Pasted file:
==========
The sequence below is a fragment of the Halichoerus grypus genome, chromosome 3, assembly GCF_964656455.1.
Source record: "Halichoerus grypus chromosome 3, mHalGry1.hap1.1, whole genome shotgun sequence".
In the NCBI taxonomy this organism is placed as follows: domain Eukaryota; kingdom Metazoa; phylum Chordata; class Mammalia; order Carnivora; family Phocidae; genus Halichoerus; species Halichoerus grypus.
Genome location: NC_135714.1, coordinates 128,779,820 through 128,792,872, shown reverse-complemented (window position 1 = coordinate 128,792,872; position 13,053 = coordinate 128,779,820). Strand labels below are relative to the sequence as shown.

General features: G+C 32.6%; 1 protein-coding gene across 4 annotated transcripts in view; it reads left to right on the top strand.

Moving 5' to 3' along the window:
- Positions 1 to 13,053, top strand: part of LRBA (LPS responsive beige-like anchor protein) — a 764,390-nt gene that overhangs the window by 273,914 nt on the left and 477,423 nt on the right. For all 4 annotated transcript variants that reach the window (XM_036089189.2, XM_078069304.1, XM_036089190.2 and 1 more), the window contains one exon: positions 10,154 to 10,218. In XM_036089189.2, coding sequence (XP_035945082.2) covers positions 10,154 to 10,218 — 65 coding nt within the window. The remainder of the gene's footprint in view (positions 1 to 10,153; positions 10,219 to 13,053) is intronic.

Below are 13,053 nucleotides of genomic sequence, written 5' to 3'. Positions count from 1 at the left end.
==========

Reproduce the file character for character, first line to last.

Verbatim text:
The sequence below is a fragment of the Halichoerus grypus genome, chromosome 3, assembly GCF_964656455.1.
Source record: "Halichoerus grypus chromosome 3, mHalGry1.hap1.1, whole genome shotgun sequence".
In the NCBI taxonomy this organism is placed as follows: domain Eukaryota; kingdom Metazoa; phylum Chordata; class Mammalia; order Carnivora; family Phocidae; genus Halichoerus; species Halichoerus grypus.
Genome location: NC_135714.1, coordinates 128,779,820 through 128,792,872, shown reverse-complemented (window position 1 = coordinate 128,792,872; position 13,053 = coordinate 128,779,820). Strand labels below are relative to the sequence as shown.

General features: G+C 32.6%; 1 protein-coding gene across 4 annotated transcripts in view; it reads left to right on the top strand.

Moving 5' to 3' along the window:
- Positions 1 to 13,053, top strand: part of LRBA (LPS responsive beige-like anchor protein) — a 764,390-nt gene that overhangs the window by 273,914 nt on the left and 477,423 nt on the right. For all 4 annotated transcript variants that reach the window (XM_036089189.2, XM_078069304.1, XM_036089190.2 and 1 more), the window contains one exon: positions 10,154 to 10,218. In XM_036089189.2, coding sequence (XP_035945082.2) covers positions 10,154 to 10,218 — 65 coding nt within the window. The remainder of the gene's footprint in view (positions 1 to 10,153; positions 10,219 to 13,053) is intronic.

Below are 13,053 nucleotides of genomic sequence, written 5' to 3'. Positions count from 1 at the left end.